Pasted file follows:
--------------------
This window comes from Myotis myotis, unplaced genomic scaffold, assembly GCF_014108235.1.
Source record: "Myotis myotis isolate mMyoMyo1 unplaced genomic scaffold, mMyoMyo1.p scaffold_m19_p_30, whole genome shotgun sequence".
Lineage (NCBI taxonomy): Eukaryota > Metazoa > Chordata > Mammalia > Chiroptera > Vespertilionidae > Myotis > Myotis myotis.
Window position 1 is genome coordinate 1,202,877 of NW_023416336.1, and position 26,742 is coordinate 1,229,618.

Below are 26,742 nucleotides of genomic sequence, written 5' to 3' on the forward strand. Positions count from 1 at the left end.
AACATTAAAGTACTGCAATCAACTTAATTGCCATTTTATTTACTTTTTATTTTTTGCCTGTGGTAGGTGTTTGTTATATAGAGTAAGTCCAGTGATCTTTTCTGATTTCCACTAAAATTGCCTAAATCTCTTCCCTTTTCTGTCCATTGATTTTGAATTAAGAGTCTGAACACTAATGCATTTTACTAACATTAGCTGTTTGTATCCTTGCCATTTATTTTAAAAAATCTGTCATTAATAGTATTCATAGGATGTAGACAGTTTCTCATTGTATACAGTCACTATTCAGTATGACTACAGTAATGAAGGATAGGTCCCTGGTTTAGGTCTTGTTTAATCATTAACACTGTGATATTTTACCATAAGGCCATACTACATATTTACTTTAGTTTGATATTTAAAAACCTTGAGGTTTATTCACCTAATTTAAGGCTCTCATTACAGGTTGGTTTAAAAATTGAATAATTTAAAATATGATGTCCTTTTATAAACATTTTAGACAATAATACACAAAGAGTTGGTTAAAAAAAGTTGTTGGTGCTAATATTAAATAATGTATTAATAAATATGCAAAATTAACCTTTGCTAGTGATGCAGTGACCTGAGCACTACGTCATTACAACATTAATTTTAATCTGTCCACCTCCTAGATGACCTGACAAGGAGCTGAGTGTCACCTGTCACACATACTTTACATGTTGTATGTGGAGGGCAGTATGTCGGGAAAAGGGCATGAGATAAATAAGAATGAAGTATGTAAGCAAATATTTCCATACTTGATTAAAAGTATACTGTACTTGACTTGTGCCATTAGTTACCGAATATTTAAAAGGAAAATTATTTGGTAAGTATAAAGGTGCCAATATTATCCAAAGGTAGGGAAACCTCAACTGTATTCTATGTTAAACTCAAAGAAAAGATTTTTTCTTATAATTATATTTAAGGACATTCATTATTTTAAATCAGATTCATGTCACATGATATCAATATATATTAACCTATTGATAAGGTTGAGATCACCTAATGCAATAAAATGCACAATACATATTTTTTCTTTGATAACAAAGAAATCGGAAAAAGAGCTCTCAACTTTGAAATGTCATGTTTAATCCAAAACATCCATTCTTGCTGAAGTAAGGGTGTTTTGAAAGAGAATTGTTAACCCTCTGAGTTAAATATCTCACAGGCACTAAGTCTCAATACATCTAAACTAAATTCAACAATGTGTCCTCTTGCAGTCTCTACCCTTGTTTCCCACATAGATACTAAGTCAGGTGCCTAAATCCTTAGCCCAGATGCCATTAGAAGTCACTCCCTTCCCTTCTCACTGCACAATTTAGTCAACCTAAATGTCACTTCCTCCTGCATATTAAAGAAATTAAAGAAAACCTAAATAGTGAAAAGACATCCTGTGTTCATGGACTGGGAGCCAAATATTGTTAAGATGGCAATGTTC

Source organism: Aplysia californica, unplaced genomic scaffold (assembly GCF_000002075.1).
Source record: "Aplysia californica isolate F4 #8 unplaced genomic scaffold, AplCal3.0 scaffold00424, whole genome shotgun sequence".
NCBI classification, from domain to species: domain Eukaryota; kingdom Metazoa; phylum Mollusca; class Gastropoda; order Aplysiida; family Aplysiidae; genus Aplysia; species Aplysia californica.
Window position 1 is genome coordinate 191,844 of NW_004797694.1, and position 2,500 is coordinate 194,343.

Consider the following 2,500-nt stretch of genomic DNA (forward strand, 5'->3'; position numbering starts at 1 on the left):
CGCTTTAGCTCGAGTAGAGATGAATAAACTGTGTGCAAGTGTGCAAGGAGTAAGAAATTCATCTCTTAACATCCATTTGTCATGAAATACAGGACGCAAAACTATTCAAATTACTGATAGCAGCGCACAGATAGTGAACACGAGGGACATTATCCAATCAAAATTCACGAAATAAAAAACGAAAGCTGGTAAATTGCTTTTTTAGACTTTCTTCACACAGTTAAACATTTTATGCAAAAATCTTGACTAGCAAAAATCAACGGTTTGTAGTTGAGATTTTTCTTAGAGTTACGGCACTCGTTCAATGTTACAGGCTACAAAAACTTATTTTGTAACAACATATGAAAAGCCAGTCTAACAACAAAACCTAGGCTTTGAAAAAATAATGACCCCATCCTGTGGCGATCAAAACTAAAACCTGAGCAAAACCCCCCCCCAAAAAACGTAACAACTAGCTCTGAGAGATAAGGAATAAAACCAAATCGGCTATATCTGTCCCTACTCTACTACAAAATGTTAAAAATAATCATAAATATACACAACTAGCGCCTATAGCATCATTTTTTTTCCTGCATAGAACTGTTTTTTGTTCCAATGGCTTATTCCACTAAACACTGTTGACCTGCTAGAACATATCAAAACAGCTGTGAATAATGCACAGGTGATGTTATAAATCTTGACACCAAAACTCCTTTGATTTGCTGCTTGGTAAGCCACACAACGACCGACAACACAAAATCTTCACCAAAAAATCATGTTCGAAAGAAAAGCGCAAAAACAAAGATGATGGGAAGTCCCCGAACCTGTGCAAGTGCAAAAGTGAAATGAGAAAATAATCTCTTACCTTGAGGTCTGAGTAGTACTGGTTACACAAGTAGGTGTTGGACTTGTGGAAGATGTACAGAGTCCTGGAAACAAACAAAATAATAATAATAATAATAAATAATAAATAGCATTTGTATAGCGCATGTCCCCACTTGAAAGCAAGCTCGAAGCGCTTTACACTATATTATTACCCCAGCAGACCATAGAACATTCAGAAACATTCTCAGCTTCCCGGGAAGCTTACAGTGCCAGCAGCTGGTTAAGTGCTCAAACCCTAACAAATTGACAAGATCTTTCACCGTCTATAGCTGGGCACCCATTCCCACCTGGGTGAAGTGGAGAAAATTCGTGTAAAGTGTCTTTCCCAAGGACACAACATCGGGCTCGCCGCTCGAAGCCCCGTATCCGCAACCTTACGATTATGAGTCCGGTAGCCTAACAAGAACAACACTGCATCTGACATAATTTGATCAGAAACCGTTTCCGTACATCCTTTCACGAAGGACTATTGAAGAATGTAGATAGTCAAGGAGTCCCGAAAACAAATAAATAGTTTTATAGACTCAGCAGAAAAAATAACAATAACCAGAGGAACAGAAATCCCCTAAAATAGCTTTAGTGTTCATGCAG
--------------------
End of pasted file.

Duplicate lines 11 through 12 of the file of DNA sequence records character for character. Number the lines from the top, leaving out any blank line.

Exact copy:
Consider the following 2,500-nt stretch of genomic DNA (forward strand, 5'->3'; position numbering starts at 1 on the left):
CGCTTTAGCTCGAGTAGAGATGAATAAACTGTGTGCAAGTGTGCAAGGAGTAAGAAATTCATCTCTTAACATCCATTTGTCATGAAATACAGGACGCAAAACTATTCAAATTACTGATAGCAGCGCACAGATAGTGAACACGAGGGACATTATCCAATCAAAATTCACGAAATAAAAAACGAAAGCTGGTAAATTGCTTTTTTAGACTTTCTTCACACAGTTAAACATTTTATGCAAAAATCTTGACTAGCAAAAATCAACGGTTTGTAGTTGAGATTTTTCTTAGAGTTACGGCACTCGTTCAATGTTACAGGCTACAAAAACTTATTTTGTAACAACATATGAAAAGCCAGTCTAACAACAAAACCTAGGCTTTGAAAAAATAATGACCCCATCCTGTGGCGATCAAAACTAAAACCTGAGCAAAACCCCCCCCCAAAAAACGTAACAACTAGCTCTGAGAGATAAGGAATAAAACCAAATCGGCTATATCTGTCCCTACTCTACTACAAAATGTTAAAAATAATCATAAATATACACAACTAGCGCCTATAGCATCATTTTTTTTCCTGCATAGAACTGTTTTTTGTTCCAATGGCTTATTCCACTAAACACTGTTGACCTGCTAGAACATATCAAAACAGCTGTGAATAATGCACAGGTGATGTTATAAATCTTGACACCAAAACTCCTTTGATTTGCTGCTTGGTAAGCCACACAACGACCGACAACACAAAATCTTCACCAAAAAATCATGTTCGAAAGAAAAGCGCAAAAACAAAGATGATGGGAAGTCCCCGAACCTGTGCAAGTGCAAAAGTGAAATGAGAAAATAATCTCTTACCTTGAGGTCTGAGTAGTACTGGTTACACAAGTAGGTGTTGGACTTGTGGAAGATGTACAGAGTCCTGGAAACAAACAAAATAATAATAATAATAATAAATAATAAATAGCATTTGTATAGCGCATGTCCCCACTTGAAAGCAAGCTCGAAGCGCTTTACACTATATTATTACCCCAGCAGACCATAGAACATTCAGAAACATTCTCAGCTTCCCGGGAAGCTTACAGTGCCAGCAGCTGGTTAAGTGCTCAAACCCTAACAAATTGACAAGATCTTTCACCGTCTATAGCTGGGCACCCATTCCCACCTGGGTGAAGTGGAGAAAATTCGTGTAAAGTGTCTTTCCCAAGGACACAACATCGGGCTCGCCGCTCGAAGCCCCGTATCCGCAACCTTACGATTATGAGTCCGGTAGCCTAACAAGAACAACACTGCATCTGACATAATTTGATCAGAAACCGTTTCCGTACATCCTTTCACGAAGGACTATTGAAGAATGTAGATAGTCAAGGAGTCCCGAAAACAAATAAATAGTTTTATAGACTCAGCAGAAAAAATAACAATAACCAGAGGAACAGAAATCCCCTAAAATAGCTTTAGTGTTCATGCAG